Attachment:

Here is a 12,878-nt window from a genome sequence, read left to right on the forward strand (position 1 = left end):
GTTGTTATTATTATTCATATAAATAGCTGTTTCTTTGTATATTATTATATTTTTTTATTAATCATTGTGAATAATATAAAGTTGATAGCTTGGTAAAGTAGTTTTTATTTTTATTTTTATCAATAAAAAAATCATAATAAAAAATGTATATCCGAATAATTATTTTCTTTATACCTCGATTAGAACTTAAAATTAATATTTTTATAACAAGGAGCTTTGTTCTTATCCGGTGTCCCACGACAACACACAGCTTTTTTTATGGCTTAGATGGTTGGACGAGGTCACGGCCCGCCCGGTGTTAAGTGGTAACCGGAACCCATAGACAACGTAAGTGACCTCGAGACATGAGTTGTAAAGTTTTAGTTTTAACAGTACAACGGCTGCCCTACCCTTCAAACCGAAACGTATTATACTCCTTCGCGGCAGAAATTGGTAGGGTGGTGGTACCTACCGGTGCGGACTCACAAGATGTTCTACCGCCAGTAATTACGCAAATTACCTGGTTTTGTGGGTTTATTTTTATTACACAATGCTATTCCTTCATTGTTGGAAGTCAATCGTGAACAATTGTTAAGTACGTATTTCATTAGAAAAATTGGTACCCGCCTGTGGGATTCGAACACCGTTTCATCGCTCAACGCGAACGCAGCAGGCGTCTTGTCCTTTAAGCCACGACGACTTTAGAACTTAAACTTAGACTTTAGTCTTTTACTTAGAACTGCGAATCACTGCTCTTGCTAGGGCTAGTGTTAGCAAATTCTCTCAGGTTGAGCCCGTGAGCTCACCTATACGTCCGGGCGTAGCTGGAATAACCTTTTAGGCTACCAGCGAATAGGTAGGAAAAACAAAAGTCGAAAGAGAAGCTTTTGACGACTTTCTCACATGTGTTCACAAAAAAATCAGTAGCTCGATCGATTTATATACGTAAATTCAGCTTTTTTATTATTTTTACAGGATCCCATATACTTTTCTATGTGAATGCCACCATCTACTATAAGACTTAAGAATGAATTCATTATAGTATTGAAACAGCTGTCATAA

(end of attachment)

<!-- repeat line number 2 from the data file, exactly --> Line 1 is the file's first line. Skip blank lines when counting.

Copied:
GTTGTTATTATTATTCATATAAATAGCTGTTTCTTTGTATATTATTATATTTTTTTATTAATCATTGTGAATAATATAAAGTTGATAGCTTGGTAAAGTAGTTTTTATTTTTATTTTTATCAATAAAAAAATCATAATAAAAAATGTATATCCGAATAATTATTTTCTTTATACCTCGATTAGAACTTAAAATTAATATTTTTATAACAAGGAGCTTTGTTCTTATCCGGTGTCCCACGACAACACACAGCTTTTTTTATGGCTTAGATGGTTGGACGAGGTCACGGCCCGCCCGGTGTTAAGTGGTAACCGGAACCCATAGACAACGTAAGTGACCTCGAGACATGAGTTGTAAAGTTTTAGTTTTAACAGTACAACGGCTGCCCTACCCTTCAAACCGAAACGTATTATACTCCTTCGCGGCAGAAATTGGTAGGGTGGTGGTACCTACCGGTGCGGACTCACAAGATGTTCTACCGCCAGTAATTACGCAAATTACCTGGTTTTGTGGGTTTATTTTTATTACACAATGCTATTCCTTCATTGTTGGAAGTCAATCGTGAACAATTGTTAAGTACGTATTTCATTAGAAAAATTGGTACCCGCCTGTGGGATTCGAACACCGTTTCATCGCTCAACGCGAACGCAGCAGGCGTCTTGTCCTTTAAGCCACGACGACTTTAGAACTTAAACTTAGACTTTAGTCTTTTACTTAGAACTGCGAATCACTGCTCTTGCTAGGGCTAGTGTTAGCAAATTCTCTCAGGTTGAGCCCGTGAGCTCACCTATACGTCCGGGCGTAGCTGGAATAACCTTTTAGGCTACCAGCGAATAGGTAGGAAAAACAAAAGTCGAAAGAGAAGCTTTTGACGACTTTCTCACATGTGTTCACAAAAAAATCAGTAGCTCGATCGATTTATATACGTAAATTCAGCTTTTTTATTATTTTTACAGGATCCCATATACTTTTCTATGTGAATGCCACCATCTACTATAAGACTTAAGAATGAATTCATTATAGTATTGAAACAGCTGTCATAA